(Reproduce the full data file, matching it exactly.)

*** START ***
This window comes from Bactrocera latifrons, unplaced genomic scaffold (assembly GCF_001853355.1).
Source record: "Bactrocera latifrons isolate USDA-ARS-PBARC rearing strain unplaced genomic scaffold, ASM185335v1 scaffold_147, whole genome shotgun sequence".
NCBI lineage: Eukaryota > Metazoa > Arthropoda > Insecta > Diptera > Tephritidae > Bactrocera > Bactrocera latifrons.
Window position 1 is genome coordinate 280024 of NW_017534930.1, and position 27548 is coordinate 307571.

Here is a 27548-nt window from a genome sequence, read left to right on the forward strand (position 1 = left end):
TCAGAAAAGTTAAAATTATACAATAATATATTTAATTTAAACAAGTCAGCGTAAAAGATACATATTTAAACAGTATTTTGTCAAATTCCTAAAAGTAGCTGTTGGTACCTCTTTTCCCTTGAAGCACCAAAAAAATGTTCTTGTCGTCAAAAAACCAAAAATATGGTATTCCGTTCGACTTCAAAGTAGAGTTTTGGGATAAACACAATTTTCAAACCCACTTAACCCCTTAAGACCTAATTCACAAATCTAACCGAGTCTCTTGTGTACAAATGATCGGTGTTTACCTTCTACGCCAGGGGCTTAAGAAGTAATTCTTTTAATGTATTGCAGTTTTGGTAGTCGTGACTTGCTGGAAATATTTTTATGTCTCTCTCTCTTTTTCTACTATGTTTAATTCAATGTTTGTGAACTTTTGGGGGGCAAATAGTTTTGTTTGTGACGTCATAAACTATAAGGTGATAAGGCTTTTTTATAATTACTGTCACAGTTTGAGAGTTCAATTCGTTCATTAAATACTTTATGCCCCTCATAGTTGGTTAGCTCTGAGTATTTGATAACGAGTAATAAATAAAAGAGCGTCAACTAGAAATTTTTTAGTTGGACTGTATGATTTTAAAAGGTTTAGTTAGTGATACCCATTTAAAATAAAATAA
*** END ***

This window comes from Bactrocera latifrons, unplaced genomic scaffold (assembly GCF_001853355.1).
Source record: "Bactrocera latifrons isolate USDA-ARS-PBARC rearing strain unplaced genomic scaffold, ASM185335v1 scaffold_147, whole genome shotgun sequence".
NCBI lineage: Eukaryota > Metazoa > Arthropoda > Insecta > Diptera > Tephritidae > Bactrocera > Bactrocera latifrons.
Window position 1 is genome coordinate 280024 of NW_017534930.1, and position 27548 is coordinate 307571.

Here is a 27548-nt window from a genome sequence, read left to right on the forward strand (position 1 = left end):
TCAGAAAAGTTAAAATTATACAATAATATATTTAATTTAAACAAGTCAGCGTAAAAGATACATATTTAAACAGTATTTTGTCAAATTCCTAAAAGTAGCTGTTGGTACCTCTTTTCCCTTGAAGCACCAAAAAAATGTTCTTGTCGTCAAAAAACCAAAAATATGGTATTCCGTTCGACTTCAAAGTAGAGTTTTGGGATAAACACAATTTTCAAACCCACTTAACCCCTTAAGACCTAATTCACAAATCTAACCGAGTCTCTTGTGTACAAATGATCGGTGTTTACCTTCTACGCCAGGGGCTTAAGAAGTAATTCTTTTAATGTATTGCAGTTTTGGTAGTCGTGACTTGCTGGAAATATTTTTATGTCTCTCTCTCTTTTTCTACTATGTTTAATTCAATGTTTGTGAACTTTTGGGGGGCAAATAGTTTTGTTTGTGACGTCATAAACTATAAGGTGATAAGGCTTTTTTATAATTACTGTCACAGTTTGAGAGTTCAATTCGTTCATTAAATACTTTATGCCCCTCATAGTTGGTTAGCTCTGAGTATTTGATAACGAGTAATAAATAAAAGAGCGTCAACTAGAAATTTTTTAGTTGGACTGTATGATTTTAAAAGGTTTAGTTAGTGATACCCATTTAAAATAAAATAA